Taking courses is a great way for employees to learn some concrete skills that relate to their work. If you send employees to professional courses together, you can bet it’ll produce positive results and increase their cohesiveness. Plus, the knowledge they gain in the course will help them further their professional careers; you get to hit two birds with one stone.

3. Make use of coaching techniques

Sometimes, employees need a little push to learn new skills. Hiring a coach would be a great way to introduce them to a more direct approach to learning. Someone with the necessary skills and knowledge to inspire your employees would be a great addition to your team.

Switch things up a little by adding internal coaches as well. An employee that does have soft skills can be a positive influence on others. It might seem like a big responsibility, but all they have to do is give advice and motivate their coworkers. Ultimately, this is also a learning experience for those senior employees with experience; as they teach individuals, they’re also learning how to be a better teacher. It’s a two-way learning experience that can come in handy.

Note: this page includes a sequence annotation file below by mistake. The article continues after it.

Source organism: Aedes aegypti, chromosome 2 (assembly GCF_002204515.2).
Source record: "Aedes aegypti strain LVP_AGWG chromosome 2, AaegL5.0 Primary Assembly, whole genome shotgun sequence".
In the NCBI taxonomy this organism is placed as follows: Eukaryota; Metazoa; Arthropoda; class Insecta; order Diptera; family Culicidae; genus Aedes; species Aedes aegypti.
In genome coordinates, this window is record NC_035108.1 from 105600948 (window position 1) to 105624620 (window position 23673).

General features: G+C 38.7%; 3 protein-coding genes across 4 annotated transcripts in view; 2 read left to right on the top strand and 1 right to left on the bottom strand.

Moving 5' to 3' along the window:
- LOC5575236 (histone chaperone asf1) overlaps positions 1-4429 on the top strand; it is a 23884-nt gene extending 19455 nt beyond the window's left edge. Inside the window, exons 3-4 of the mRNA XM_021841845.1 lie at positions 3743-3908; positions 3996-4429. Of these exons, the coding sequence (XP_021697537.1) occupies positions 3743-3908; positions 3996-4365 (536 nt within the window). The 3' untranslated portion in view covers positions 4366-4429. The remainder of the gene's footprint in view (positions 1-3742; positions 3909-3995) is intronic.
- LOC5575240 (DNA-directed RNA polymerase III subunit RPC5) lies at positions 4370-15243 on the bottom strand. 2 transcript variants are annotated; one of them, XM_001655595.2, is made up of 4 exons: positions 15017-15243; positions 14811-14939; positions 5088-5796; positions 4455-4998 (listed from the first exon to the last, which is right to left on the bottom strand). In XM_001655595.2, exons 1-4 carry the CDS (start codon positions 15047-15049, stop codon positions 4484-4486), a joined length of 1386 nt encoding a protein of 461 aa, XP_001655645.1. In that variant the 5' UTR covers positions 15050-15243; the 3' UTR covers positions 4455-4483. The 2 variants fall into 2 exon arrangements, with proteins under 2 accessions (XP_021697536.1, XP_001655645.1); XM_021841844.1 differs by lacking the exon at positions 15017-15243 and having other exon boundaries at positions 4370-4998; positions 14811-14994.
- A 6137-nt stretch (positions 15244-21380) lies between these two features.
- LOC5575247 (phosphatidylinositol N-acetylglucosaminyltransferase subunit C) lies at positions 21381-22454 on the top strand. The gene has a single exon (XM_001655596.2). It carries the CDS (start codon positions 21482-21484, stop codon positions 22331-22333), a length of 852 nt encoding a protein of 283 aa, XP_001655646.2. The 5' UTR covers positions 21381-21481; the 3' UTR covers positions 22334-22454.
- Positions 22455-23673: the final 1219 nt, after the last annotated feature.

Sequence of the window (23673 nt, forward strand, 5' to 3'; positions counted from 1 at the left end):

4. Teach proper conflict resolution

Workplaces tend to be dynamic environments with people from all kinds of backgrounds. When there are so many ideas being thrown around and shared among individuals, you’re going to inevitably see conflicts. It’s a normal part of workplace relations, and it’s something that has to happen from time to time.

Regardless, you’ll sometimes find that employees will clash over the slightest non work-related dispute. These conflicts will often last longer than they need to and cause unnecessary strife in the office because most people aren’t well-versed in conflict resolution. It’s a skill that needs to be educated and improved on.

Openly discuss conflicts and how to solve them with employees. Make a point of emphasizing the importance of team cohesiveness and compromise as it can go a long way towards improving relations.

5. Organize professional learning opportunities